Back in 2017, Chinese authorities in Xinjiang began stopping members of the Uyghur ethnic minority and forcing them to install spyware on their phones: it marked an intensification of the country's crackdown on Uyghur's and other ethnic/religious minorities, which acquired a new technological fervor: next came the nonconsensual collection of the DNA of every person in Xinjiang, then the creation of torture camps designed to brainwash Uyghurs out of their Islamic faith, and then a full blown surveillance smart-city rollout that turned the cities of the region into open-air prisons.
Throughout the intensification of the racist war on Uyghurs, the cornerstone remained mobile surveillance, which fed data on every person's every action to the Integrated Joint Operations Platform (IJOP), which also spied on police and government officials, enforcing legal harassment quotas. Though this app was sporadically installed on foreigners' phones, these seemed to be isolated incidents.
Now, though, the police in the region seem to have adopted a blanket policy of installing surveillance backdoors on the mobile devices of visitors to the region who use the Silk Road border crossing at Irkeshtam, whose phones have to be surrendered for an out-of-sight "inspection" at the borders to Xinjiang. There is no indication that these apps stop sending your personal information (including the contents of emails and texts) to Chinese authorities after you leave the region.
About 100 million people visit Xinjiang every year. As with other countries, Chinese authorities have a history of using disfavored minorities to try out digital persecution tools, finding the rough edges and normalizing the tools' use until they are ready to be used on more privileged groups, so Xinjiang can be seen as a field-trial for measures that will be visited upon the rest of China in due time — and also exported to Chinese Belt-and-Road client-states.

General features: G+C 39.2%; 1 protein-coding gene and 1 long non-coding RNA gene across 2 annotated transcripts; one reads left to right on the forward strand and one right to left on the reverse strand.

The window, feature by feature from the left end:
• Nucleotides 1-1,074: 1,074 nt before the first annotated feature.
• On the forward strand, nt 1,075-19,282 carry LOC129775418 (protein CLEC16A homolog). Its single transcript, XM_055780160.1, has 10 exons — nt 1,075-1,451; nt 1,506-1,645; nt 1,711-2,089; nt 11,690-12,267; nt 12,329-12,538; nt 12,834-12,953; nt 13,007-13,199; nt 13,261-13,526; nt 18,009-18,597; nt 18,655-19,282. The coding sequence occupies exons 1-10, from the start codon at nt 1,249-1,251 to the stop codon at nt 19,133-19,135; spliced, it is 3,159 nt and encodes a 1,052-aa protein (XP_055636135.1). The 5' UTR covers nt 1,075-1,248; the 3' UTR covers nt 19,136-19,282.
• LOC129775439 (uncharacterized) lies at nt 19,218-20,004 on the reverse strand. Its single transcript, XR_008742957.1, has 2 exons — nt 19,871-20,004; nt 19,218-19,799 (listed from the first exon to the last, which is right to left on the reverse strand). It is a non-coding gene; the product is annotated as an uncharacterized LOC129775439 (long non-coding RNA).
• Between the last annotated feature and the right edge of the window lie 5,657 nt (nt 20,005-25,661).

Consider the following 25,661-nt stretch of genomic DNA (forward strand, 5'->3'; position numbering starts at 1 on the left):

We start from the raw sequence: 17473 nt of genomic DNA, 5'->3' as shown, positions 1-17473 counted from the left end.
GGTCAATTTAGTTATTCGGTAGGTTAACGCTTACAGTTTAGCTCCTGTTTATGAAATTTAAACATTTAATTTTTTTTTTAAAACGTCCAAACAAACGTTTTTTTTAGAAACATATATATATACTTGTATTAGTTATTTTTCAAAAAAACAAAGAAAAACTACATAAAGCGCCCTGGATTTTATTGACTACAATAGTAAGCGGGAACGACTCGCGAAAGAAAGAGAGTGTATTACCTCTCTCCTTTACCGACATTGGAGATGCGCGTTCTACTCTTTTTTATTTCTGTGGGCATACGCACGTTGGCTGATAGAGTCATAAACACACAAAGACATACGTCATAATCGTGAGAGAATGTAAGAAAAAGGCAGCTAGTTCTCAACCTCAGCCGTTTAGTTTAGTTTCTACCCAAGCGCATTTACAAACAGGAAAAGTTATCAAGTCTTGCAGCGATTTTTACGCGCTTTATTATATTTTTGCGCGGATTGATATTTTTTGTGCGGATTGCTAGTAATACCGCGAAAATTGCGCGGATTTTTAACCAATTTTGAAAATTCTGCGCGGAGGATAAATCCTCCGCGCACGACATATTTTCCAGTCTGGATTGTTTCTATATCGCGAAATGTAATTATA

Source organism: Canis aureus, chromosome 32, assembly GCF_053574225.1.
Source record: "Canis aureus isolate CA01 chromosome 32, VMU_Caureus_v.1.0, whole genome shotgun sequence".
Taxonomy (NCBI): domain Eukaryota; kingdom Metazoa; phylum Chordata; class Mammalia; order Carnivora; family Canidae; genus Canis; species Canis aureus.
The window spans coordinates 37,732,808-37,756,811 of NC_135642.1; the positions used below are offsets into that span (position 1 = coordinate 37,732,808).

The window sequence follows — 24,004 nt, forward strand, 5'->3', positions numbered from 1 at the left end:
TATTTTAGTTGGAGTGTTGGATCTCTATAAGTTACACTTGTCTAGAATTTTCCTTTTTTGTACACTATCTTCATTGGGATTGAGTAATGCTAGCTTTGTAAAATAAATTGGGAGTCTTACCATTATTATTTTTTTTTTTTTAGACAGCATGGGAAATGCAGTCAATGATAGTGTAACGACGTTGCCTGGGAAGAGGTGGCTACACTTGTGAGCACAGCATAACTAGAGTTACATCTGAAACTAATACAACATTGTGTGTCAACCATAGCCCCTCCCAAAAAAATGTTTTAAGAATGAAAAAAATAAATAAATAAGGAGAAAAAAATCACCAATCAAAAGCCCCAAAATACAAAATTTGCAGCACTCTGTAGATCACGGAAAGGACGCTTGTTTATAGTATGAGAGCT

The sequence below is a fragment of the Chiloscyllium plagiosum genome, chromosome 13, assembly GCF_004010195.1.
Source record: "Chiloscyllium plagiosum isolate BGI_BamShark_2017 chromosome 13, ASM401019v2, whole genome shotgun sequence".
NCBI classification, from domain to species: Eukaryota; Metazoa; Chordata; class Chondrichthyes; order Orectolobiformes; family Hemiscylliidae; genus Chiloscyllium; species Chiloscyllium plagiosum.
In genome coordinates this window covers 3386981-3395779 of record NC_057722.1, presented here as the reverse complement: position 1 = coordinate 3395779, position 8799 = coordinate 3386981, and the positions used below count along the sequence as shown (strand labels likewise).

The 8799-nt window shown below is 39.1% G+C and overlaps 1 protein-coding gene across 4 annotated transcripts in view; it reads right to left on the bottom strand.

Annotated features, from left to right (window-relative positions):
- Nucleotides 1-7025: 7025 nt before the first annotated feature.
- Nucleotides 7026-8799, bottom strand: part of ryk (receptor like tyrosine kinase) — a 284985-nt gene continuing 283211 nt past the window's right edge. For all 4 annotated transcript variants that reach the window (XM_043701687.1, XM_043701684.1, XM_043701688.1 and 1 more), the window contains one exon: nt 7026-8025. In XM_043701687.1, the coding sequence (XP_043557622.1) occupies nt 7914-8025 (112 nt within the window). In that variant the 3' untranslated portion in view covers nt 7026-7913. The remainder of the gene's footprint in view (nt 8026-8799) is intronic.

Analysis by the Guardian, academics and cybersecurity experts suggests the app, designed by a Chinese company,searches Android phones against a huge list of content that the authorities view as problematic.
This includes a variety of terms associated with Islamist extremism, including Inspire, the English-language magazine produced by al-Qaida in the Arabian Peninsula, and various weapons operation manuals.
However, the surveillance app also searches for information on a range of other material – from fasting during Ramadan to literature by the Dalai Lama, and music by a Japanese metal band called Unholy Grave.
Another file on the list is a self-help manual by the American writer Robert Greene called The 33 Strategies of War.
Chinese border guards put secret surveillance app on tourists' phones [Hilary Osborne and Sam Cutler/The Guardian]